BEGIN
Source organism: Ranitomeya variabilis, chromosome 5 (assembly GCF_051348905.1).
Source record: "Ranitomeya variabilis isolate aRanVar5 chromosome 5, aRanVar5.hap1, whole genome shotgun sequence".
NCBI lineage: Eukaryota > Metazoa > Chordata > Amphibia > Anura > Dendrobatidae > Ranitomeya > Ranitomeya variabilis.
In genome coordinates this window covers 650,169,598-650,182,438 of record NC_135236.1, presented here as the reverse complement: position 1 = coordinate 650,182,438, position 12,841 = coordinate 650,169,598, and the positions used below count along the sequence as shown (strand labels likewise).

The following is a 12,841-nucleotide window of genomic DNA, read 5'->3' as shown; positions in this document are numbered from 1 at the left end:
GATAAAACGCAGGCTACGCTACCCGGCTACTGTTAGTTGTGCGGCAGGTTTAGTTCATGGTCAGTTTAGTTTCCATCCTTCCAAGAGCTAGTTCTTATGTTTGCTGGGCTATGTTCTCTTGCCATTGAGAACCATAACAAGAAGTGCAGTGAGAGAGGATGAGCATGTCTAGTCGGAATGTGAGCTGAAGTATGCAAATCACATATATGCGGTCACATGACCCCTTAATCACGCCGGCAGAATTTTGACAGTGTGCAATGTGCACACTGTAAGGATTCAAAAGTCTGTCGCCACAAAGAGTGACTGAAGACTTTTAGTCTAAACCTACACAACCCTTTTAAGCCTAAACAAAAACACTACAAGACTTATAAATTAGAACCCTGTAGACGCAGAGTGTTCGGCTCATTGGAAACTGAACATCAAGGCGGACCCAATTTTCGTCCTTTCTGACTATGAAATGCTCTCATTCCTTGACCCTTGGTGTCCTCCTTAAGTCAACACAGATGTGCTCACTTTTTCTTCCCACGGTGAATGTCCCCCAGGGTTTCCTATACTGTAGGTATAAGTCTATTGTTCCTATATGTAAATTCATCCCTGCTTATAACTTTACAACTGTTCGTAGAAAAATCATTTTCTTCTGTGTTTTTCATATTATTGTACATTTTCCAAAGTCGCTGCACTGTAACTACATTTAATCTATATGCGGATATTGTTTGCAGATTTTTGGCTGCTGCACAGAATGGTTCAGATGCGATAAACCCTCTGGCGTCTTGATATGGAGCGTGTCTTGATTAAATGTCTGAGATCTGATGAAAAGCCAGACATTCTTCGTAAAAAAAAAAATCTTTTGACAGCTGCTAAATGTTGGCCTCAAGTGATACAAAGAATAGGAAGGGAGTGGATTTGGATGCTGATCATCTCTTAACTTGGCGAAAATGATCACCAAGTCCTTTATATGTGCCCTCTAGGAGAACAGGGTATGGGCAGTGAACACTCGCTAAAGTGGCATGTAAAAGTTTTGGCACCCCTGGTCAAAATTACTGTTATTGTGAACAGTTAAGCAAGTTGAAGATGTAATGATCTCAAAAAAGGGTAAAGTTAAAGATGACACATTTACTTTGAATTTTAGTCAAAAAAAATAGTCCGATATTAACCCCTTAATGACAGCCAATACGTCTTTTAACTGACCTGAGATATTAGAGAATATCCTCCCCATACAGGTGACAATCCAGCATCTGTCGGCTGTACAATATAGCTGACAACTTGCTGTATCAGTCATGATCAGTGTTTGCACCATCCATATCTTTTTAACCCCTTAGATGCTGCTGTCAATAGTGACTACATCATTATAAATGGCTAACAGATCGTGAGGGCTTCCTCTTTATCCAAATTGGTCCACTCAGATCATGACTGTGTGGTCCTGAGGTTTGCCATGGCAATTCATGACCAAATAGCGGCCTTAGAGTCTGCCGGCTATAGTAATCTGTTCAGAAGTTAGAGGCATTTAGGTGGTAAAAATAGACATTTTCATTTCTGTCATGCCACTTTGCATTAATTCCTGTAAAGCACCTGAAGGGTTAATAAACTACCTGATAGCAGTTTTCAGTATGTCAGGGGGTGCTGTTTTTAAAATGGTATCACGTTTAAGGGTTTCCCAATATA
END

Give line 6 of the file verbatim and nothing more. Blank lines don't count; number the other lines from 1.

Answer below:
GATAAAACGCAGGCTACGCTACCCGGCTACTGTTAGTTGTGCGGCAGGTTTAGTTCATGGTCAGTTTAGTTTCCATCCTTCCAAGAGCTAGTTCTTATGTTTGCTGGGCTATGTTCTCTTGCCATTGAGAACCATAACAAGAAGTGCAGTGAGAGAGGATGAGCATGTCTAGTCGGAATGTGAGCTGAAGTATGCAAATCACATATATGCGGTCACATGACCCCTTAATCACGCCGGCAGAATTTTGACAGTGTGCAATGTGCACACTGTAAGGATTCAAAAGTCTGTCGCCACAAAGAGTGACTGAAGACTTTTAGTCTAAACCTACACAACCCTTTTAAGCCTAAACAAAAACACTACAAGACTTATAAATTAGAACCCTGTAGACGCAGAGTGTTCGGCTCATTGGAAACTGAACATCAAGGCGGACCCAATTTTCGTCCTTTCTGACTATGAAATGCTCTCATTCCTTGACCCTTGGTGTCCTCCTTAAGTCAACACAGATGTGCTCACTTTTTCTTCCCACGGTGAATGTCCCCCAGGGTTTCCTATACTGTAGGTATAAGTCTATTGTTCCTATATGTAAATTCATCCCTGCTTATAACTTTACAACTGTTCGTAGAAAAATCATTTTCTTCTGTGTTTTTCATATTATTGTACATTTTCCAAAGTCGCTGCACTGTAACTACATTTAATCTATATGCGGATATTGTTTGCAGATTTTTGGCTGCTGCACAGAATGGTTCAGATGCGATAAACCCTCTGGCGTCTTGATATGGAGCGTGTCTTGATTAAATGTCTGAGATCTGATGAAAAGCCAGACATTCTTCGTAAAAAAAAAAATCTTTTGACAGCTGCTAAATGTTGGCCTCAAGTGATACAAAGAATAGGAAGGGAGTGGATTTGGATGCTGATCATCTCTTAACTTGGCGAAAATGATCACCAAGTCCTTTATATGTGCCCTCTAGGAGAACAGGGTATGGGCAGTGAACACTCGCTAAAGTGGCATGTAAAAGTTTTGGCACCCCTGGTCAAAATTACTGTTATTGTGAACAGTTAAGCAAGTTGAAGATGTAATGATCTCAAAAAAGGGTAAAGTTAAAGATGACACATTTACTTTGAATTTTAGTCAAAAAAAATAGTCCGATATTAACCCCTTAATGACAGCCAATACGTCTTTTAACTGACCTGAGATATTAGAGAATATCCTCCCCATACAGGTGACAATCCAGCATCTGTCGGCTGTACAATATAGCTGACAACTTGCTGTATCAGTCATGATCAGTGTTTGCACCATCCATATCTTTTTAACCCCTTAGATGCTGCTGTCAATAGTGACTACATCATTATAAATGGCTAACAGATCGTGAGGGCTTCCTCTTTATCCAAATTGGTCCACTCAGATCATGACTGTGTGGTCCTGAGGTTTGCCATGGCAATTCATGACCAAATAGCGGCCTTAGAGTCTGCCGGCTATAGTAATCTGTTCAGAAGTTAGAGGCATTTAGGTGGTAAAAATAGACATTTTCATTTCTGTCATGCCACTTTGCATTAATTCCTGTAAAGCACCTGAAGGGTTAATAAACTACCTGATAGCAGTTTTCAGTATGTCAGGGGGTGCTGTTTTTAAAATGGTATCACGTTTAAGGGTTTCCCAATATA